No, Satoshi Nakamoto Hasn't Moved a Thing

Yesterday, social media lit up with the news that bitcoin creator Satoshi Nakamoto had emerged from the shadows to make a transaction.

AccessTimeIconAug 5, 2015 at 5:27 p.m. UTC
Updated Sep 14, 2021 at 2:01 p.m. UTC
10 Years of Decentralizing the Future
May 29-31, 2024 - Austin, TexasThe biggest and most established global hub for everything crypto, blockchain and Web3.Register Now

Yesterday, social media lit up with the news that bitcoin creator Satoshi Nakamoto had emerged from the shadows to make a transaction.

The mysterious figure is estimated to own somewhere in the region of one million coins, all mined during the currency's early months. His fortune, now worth $281.6m, has not moved in six and a half years.

Yet speculation bubbled after a user spotted what appeared to be signs that some coins had moved, according to data from Blockchain.info. The site displayed coins in bitcoin's genesis block, or 'block one', moving to an address created this year.

Despite initial excitement – and concern – from some, other users spotted a data discrepancy across alternative block explorers. Sites including BlocktrailBlockr.io and others did not display the transaction, indicating that perhaps the movement didn't actually happen.

Observers have stated that the issue was due to Blockchain.info's API accepting transactions without validating them, eliciting criticism across social media platforms. The company later acknowledged the issue on Twitter, stating that more details would be forthcoming.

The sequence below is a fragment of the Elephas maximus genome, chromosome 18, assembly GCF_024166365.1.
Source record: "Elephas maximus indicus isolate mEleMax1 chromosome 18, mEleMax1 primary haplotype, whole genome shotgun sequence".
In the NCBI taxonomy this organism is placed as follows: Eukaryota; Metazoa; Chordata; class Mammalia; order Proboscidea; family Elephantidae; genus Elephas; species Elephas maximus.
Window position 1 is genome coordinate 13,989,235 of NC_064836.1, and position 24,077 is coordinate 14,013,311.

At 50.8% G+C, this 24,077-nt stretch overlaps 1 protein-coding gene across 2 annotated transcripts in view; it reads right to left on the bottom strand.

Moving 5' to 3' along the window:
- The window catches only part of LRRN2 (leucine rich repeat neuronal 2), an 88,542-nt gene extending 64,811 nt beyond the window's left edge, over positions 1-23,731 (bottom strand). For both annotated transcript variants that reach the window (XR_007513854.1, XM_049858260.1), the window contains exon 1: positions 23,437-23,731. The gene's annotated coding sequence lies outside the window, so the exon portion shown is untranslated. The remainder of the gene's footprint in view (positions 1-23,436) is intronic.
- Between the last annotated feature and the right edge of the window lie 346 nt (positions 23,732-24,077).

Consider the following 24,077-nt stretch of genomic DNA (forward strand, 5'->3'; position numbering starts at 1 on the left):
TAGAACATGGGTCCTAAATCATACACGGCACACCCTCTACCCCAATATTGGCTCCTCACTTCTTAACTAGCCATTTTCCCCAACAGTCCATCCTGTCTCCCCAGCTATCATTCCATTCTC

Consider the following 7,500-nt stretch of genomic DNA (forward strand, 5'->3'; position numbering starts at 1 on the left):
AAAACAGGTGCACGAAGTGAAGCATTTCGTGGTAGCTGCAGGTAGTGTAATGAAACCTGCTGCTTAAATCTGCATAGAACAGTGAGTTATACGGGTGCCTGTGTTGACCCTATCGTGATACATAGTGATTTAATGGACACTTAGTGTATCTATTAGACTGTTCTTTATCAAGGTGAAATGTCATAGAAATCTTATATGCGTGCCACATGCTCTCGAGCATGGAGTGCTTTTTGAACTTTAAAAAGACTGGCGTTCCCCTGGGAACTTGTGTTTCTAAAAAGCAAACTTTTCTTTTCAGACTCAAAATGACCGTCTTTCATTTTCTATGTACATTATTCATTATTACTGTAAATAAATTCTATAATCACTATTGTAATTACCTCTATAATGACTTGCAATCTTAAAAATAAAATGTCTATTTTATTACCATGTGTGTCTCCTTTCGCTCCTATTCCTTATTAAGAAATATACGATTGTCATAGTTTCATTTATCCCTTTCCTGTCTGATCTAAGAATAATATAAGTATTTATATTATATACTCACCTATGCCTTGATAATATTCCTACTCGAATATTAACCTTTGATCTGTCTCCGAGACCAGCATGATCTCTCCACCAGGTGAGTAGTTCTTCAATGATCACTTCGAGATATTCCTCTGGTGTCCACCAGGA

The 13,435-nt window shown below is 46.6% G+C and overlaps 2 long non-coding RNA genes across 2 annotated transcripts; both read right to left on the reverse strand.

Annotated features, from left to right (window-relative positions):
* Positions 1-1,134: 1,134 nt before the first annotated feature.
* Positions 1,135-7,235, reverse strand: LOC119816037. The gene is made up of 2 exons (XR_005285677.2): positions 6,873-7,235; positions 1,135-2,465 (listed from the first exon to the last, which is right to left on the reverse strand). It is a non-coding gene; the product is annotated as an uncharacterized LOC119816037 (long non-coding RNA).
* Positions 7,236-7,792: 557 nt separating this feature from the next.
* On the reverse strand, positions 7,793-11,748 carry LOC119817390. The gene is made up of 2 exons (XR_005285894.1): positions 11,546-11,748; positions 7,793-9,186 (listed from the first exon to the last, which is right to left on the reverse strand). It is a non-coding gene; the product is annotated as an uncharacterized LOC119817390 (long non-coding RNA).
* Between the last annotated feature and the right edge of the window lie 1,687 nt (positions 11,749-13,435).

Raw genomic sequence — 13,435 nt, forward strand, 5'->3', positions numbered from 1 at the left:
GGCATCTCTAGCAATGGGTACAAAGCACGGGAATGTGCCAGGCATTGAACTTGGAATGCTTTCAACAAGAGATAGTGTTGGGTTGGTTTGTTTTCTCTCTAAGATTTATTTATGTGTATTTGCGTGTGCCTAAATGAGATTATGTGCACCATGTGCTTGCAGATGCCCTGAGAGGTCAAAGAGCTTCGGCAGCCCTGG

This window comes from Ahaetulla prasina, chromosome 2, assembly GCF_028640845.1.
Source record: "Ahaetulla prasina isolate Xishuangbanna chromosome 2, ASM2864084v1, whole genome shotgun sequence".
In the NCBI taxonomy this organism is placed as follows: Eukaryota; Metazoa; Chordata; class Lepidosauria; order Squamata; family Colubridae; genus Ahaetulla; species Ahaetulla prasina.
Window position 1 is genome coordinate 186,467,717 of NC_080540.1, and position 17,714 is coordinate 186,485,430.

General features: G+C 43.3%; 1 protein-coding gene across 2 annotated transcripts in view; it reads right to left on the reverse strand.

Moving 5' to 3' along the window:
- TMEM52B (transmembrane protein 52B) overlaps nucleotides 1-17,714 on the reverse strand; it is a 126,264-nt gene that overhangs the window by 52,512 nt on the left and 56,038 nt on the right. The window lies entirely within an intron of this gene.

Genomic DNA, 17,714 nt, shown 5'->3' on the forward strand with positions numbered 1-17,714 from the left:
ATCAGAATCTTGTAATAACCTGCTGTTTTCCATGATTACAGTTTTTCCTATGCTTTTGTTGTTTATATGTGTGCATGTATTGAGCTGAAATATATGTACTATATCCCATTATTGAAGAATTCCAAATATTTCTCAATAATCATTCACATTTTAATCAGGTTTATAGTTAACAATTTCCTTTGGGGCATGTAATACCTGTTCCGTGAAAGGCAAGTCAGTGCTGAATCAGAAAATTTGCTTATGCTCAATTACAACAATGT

— Blockchain (@blockchain) August 4, 2015

Earlier today a user took to Reddit claiming to have been responsible for the transaction, stating that he is a researcher from Central Europe who wanted to test the response to sending invalid transactions.

When reached for comment, Blockchain CEO Peter Smith characterized the event as a "publicity stunt", arguing that the network would have never validated the transaction.

However, the company has updated its API with a fix that Smith says will prevent a similar situation from developing in the future.

"I think we can do a better job of filtering and we currently employ a lot of custom filtering rules so people don’t use our API for malicious purposes like spamming, dust transactions, etc.," he told CoinDesk. "We’ve already implemented some new rules to make this kind of transaction impossible in the future."

As it stands, it appears Satoshi's coins remain dormant – for now.

Digital abstract image via Shutterstock

Disclosure

Please note that our privacy policy, terms of use, cookies, and do not sell my personal information has been updated.

CoinDesk is an award-winning media outlet that covers the cryptocurrency industry. Its journalists abide by a strict set of editorial policies. In November 2023, CoinDesk was acquired by the Bullish group, owner of Bullish, a regulated, digital assets exchange. The Bullish group is majority-owned by Block.one; both companies have interests in a variety of blockchain and digital asset businesses and significant holdings of digital assets, including bitcoin. CoinDesk operates as an independent subsidiary with an editorial committee to protect journalistic independence. CoinDesk offers all employees above a certain salary threshold, including journalists, stock options in the Bullish group as part of their compensation.


Learn more about Consensus 2024, CoinDesk's longest-running and most influential event that brings together all sides of crypto, blockchain and Web3. Head to consensus.coindesk.com to register and buy your pass now.